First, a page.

Your Weekend Reader for April 30-May 1

by | Apr 28, 2022 | Weekend Reader | 0 comments

Your ballots for Oregon’s May 17 primary election should be in your hands by now, and it would be understandable if you were stunned by the literally dozens of candidates running for governor. (This is not a big issue for me; as a proudly unaffiliated voter, I have long since made peace with the boring primary ballots I receive.) If you’re looking for a crash course on where most of the candidates stand on the issues, the Oregon Capital Chronicle has you covered: It sent questionnaires to each candidate, got answers back from most of them, and has published the answers. Click here to check out the feature, which is a terrific example of the kind of political coverage that news outlets can offer online.

I did something similar this week with the Democratic candidates for the Benton County Board of Commissioners, Helen Higgins and Pat Malone, but I wanted to focus on just one issue, houselessness. I sent a series of questions to all three candidates (Republican Bill Currier is running unopposed for the GOP nomination) asking them to outline their positions on the issue. I’ve posted the results from Higgins and Malone (and will post Currier’s answers when I receive them). Click here to read the answers from Higgins. Click here to read the answers from Malone. I’ll probably try to do something similar on this issue for the mayoral and City Council races this fall.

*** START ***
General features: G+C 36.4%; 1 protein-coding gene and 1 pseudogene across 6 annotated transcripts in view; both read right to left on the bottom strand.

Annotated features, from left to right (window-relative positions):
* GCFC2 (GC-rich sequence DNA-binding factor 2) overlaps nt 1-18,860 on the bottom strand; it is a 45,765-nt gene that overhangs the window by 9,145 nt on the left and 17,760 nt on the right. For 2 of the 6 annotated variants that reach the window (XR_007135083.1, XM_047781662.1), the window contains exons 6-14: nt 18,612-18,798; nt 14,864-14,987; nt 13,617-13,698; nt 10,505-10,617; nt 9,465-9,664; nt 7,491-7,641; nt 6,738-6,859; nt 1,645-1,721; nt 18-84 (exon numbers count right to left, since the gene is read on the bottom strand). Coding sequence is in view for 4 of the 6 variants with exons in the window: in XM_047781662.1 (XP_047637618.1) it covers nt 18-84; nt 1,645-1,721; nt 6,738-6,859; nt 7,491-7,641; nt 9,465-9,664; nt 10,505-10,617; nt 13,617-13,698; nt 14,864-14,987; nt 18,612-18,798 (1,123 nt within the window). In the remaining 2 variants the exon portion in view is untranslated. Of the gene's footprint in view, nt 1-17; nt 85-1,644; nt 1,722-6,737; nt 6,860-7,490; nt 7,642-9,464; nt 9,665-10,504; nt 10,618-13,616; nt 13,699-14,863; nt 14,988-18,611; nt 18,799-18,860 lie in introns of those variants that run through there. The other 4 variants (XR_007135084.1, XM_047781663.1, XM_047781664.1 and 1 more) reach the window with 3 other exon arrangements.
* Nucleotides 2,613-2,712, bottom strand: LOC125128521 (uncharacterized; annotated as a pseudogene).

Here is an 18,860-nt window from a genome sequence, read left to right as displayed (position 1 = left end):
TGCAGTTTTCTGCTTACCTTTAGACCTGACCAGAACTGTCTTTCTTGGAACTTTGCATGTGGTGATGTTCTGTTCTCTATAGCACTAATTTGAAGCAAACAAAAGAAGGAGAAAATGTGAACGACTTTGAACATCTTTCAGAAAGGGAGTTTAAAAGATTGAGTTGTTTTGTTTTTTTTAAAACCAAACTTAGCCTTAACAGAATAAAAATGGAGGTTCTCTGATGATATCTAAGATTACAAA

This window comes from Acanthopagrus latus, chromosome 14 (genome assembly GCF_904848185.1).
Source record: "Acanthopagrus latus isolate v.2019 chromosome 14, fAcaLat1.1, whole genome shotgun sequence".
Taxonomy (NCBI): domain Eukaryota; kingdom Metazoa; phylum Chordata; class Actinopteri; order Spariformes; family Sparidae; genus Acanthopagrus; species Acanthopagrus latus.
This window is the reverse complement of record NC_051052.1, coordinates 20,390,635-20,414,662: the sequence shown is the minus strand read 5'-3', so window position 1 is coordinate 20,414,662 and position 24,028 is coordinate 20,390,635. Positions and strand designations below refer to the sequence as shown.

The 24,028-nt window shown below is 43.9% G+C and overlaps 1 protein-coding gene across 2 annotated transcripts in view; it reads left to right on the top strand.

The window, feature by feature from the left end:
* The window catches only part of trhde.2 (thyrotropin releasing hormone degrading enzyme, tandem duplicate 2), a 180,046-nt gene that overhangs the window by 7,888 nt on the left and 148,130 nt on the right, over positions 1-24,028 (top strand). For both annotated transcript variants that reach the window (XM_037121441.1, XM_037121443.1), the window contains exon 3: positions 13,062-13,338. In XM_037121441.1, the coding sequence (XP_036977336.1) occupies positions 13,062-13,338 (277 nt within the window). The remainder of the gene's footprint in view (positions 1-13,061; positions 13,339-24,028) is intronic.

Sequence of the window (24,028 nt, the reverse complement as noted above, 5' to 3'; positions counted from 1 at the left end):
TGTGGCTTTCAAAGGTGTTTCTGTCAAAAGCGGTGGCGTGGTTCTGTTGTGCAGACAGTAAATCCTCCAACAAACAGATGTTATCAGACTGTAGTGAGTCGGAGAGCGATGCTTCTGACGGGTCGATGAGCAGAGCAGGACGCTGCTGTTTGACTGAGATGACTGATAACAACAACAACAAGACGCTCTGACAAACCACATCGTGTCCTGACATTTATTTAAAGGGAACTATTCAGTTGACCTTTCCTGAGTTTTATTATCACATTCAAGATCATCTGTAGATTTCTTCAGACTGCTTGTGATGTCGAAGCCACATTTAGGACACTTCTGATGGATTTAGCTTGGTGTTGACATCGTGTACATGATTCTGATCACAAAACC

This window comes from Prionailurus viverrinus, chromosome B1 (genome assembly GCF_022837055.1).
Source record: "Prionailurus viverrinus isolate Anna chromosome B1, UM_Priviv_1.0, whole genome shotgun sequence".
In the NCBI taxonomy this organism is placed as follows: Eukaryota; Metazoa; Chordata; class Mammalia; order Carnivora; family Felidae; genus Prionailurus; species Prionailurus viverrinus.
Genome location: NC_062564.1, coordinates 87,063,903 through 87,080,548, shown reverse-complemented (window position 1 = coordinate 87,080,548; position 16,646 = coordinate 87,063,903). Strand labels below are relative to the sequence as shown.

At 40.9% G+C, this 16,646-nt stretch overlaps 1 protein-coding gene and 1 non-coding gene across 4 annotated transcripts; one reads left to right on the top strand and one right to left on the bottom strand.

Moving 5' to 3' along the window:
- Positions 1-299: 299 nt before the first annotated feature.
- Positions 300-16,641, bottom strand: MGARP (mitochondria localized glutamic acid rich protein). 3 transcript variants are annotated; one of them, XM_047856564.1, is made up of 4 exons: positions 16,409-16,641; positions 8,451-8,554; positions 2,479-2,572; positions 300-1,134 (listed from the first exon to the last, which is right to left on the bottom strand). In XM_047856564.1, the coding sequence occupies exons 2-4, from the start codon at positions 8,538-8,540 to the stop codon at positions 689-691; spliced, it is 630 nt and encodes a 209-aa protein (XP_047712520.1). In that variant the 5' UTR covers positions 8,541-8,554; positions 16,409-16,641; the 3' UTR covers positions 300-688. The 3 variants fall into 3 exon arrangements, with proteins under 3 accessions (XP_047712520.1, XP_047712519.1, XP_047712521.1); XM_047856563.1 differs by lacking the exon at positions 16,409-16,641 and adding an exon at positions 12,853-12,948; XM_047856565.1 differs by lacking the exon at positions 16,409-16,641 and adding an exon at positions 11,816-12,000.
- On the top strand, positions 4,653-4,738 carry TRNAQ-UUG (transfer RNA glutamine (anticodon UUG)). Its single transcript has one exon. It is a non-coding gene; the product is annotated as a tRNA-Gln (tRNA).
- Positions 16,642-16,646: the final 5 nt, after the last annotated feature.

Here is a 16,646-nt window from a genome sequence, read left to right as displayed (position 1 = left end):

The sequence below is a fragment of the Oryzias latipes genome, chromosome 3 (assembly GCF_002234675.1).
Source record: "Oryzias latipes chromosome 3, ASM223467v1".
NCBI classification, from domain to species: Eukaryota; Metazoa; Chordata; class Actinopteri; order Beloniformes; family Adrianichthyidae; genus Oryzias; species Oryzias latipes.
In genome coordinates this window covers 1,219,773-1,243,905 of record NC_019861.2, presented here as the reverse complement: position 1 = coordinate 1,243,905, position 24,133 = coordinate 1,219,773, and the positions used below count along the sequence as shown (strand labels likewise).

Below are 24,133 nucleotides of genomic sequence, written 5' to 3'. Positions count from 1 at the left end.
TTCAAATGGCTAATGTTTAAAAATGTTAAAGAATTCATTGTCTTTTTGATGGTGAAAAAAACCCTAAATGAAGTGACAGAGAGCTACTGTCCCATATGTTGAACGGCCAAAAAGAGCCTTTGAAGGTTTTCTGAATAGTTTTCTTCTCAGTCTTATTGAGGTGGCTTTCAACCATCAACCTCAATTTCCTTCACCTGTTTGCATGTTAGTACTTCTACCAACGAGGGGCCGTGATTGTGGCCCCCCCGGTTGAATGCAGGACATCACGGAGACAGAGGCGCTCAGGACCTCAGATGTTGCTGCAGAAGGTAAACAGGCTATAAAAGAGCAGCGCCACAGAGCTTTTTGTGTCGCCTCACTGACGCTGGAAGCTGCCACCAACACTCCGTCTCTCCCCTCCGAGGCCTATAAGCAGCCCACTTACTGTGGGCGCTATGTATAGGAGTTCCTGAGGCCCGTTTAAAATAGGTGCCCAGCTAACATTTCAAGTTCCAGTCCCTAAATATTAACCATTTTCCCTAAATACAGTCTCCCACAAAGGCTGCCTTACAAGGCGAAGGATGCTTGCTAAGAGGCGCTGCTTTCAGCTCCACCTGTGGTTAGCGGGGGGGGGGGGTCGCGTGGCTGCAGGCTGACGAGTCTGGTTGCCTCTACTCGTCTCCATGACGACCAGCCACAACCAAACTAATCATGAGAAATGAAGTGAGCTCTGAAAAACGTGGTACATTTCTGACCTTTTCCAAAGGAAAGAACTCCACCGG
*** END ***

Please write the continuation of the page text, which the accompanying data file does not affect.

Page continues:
Speaking of democracy, The New York Times has published a three-part examination of Fox News’ Tucker Carlson. Here’s one of the conclusions in the first part: “To a degree not broadly appreciated outside Fox, “Tucker Carlson Tonight” is the apex of a programming and editorial strategy that transformed the network during the Trump era, according to interviews with dozens of current and former Fox executives, producers and journalists.” The series is part of the Times’ “Democracy Challenged” coverage.

Here’s something that’s very possibly happened to you: You’re on Facebook or some other favorite social media site, and you discover that a friend or relative has posted some information that you know is false — maybe your uncle in Florida is saying that the COVID vaccine sends a message to hostile aliens about which humans to kill first during the invasion. Do you respond? Do you let it slide? A new study from the United Kingdom suggests that many of you choose not to respond, due to anxiety and a desire to avoid conflict. While that finding may not be particularly surprising, it does suggest that just increasing media literacy in and of itself may not be enough to counter online misinformation. Harvard’s Nieman Labs had a story about the study.

One final note this week about democracy challenged: Evangelical churches — well, at least some evangelical churches — are hosting events devoted to spreading former President Donald Trump’s baseless claims of election fraud and spreading the big lie that the 2020 presidential election was stolen to members of their congregations. The New York Times’ Charles Homans had the story.